10/14/2014 (press release: Giguere) // Sherri Lyn Giguere
FPIES, or Food Protein-Induced Enterocolitis Syndrome, is an extremely rare food allergy, which mainly affects infants and young children as a non-IgE mediated immune reaction to one or more specific foods. Less than .5% of the population worldwide has FPIES. This makes diagnosing and treating the disease a challenge for both doctors and parents.
The most common FPIES food triggers are cow’s milk, soy, rice and oats, but any food can cause FPIES symptoms – even a mother’s breast milk. Some children, like Dylan Austin of Saint Cloud, Florida, are allergic to every food tried to date. These foods do not simply cause mild digestional discomfort but full blown reactions that include severe vomiting, diarrhea, dehydration, changes in blood pressure and body temperature, and lethargy. These are that can symptoms last weeks and land FPIES infants like 10-month old Dylan in the hospital should he accidently come in contact with something as basic as an apple.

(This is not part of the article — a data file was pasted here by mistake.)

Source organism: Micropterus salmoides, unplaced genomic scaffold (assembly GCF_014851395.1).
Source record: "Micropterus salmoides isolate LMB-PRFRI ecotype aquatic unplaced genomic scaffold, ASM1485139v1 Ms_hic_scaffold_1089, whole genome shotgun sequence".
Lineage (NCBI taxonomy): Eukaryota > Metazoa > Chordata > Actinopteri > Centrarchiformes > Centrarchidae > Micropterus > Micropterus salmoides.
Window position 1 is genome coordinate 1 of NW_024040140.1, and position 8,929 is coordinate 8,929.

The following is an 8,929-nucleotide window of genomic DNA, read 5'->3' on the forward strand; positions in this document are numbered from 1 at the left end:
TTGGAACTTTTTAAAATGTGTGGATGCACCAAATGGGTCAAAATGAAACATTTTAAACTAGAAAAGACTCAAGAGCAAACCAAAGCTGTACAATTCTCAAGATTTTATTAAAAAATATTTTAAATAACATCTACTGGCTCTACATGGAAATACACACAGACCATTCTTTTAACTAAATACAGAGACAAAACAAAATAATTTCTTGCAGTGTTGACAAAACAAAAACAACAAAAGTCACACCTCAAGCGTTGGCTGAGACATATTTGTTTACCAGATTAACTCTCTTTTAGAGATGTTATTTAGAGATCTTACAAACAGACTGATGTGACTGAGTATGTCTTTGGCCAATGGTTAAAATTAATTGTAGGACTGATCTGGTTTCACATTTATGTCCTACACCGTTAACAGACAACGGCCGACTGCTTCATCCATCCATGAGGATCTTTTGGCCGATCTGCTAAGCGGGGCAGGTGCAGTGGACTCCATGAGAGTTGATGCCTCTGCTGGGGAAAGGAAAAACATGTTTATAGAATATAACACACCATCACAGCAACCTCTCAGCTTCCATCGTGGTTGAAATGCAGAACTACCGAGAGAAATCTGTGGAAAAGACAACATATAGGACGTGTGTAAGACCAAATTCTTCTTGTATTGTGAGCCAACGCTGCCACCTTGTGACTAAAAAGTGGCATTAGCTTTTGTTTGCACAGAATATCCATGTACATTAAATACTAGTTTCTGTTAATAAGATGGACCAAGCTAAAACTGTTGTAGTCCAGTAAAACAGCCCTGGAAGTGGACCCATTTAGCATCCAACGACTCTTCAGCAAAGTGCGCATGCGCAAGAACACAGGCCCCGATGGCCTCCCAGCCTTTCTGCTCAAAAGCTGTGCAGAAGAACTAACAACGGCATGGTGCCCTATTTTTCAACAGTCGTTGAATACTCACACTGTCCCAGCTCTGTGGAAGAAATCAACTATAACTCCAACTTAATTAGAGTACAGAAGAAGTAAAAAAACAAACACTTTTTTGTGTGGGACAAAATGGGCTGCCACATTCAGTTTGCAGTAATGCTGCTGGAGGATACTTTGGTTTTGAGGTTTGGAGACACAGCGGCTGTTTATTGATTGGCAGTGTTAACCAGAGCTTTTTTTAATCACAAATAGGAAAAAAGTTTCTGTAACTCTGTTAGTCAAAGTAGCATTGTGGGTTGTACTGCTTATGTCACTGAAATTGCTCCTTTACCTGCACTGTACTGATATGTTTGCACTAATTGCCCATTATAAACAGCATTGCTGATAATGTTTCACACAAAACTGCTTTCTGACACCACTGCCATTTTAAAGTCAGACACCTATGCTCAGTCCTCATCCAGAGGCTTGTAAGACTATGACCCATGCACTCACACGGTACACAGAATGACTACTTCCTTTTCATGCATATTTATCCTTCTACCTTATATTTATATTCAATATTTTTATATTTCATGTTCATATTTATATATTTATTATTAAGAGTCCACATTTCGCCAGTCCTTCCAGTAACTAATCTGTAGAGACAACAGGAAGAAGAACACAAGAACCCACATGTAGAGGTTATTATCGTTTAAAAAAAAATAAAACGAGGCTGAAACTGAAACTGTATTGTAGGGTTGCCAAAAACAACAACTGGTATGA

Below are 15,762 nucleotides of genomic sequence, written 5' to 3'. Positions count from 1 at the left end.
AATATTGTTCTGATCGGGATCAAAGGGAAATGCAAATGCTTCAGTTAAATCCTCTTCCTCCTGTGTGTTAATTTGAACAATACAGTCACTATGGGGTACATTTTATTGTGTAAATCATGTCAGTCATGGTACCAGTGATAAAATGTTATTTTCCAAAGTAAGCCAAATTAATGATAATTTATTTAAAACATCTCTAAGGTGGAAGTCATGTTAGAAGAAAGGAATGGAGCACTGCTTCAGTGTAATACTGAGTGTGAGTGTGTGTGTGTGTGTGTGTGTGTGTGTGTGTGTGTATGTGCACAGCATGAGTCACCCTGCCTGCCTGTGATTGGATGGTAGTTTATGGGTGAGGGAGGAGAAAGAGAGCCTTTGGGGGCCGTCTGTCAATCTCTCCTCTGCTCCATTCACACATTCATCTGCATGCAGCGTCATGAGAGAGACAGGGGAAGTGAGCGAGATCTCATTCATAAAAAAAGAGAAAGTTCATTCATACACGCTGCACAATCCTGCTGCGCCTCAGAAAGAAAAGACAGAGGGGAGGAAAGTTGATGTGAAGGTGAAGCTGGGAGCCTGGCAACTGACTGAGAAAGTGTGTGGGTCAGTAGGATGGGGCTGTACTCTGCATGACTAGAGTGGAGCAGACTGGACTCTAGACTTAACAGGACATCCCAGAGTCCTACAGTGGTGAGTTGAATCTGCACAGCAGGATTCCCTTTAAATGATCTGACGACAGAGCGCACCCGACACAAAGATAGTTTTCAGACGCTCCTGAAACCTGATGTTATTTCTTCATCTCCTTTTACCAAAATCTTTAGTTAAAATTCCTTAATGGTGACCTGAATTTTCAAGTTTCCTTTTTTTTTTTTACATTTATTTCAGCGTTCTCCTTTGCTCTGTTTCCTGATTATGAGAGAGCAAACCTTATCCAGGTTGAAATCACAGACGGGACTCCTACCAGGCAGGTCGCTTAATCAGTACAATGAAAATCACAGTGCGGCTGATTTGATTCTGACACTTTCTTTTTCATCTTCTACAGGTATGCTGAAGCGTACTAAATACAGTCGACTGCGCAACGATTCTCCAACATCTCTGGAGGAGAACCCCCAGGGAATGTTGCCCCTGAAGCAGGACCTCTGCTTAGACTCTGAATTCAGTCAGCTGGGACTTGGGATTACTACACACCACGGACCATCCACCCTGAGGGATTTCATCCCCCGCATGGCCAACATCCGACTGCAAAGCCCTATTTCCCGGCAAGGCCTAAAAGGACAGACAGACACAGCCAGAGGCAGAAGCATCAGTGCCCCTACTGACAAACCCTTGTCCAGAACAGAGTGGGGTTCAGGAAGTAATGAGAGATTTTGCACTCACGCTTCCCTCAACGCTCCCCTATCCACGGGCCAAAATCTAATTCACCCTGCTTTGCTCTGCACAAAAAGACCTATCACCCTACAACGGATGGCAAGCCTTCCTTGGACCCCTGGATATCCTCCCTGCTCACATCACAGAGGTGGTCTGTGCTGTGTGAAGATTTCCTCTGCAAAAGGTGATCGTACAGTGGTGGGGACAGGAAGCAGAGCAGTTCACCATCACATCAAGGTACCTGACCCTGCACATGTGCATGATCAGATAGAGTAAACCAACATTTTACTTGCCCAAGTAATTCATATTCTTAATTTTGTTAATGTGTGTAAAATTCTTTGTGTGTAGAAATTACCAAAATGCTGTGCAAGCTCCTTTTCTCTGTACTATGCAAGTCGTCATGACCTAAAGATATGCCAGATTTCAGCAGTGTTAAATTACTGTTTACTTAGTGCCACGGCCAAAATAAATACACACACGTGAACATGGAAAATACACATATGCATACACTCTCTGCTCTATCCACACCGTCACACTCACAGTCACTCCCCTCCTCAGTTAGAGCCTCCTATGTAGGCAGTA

FPIES has no known cure and parents’ only options are to treat its symptoms. Side effects of FPIES range from other medical conditions, like acid reflux, to a failure to thrive in developmental milestones.
Today, October 14th, 2014, marks the First Global FPIES Awareness Day. Together the FPIES Foundation and International FPIES Association have dedicated this day to the children and their families who are affected by the disease. It is only through ongoing research and public education that one day there may be a cure for this dire medical condition.
Sherri Lyn Giguere
*Author disclosure: Dylan Austin is the nephew of writer Sherri Lyn Giguere. All funds raised for Dylan will go directly towards his medical bills and treatment.
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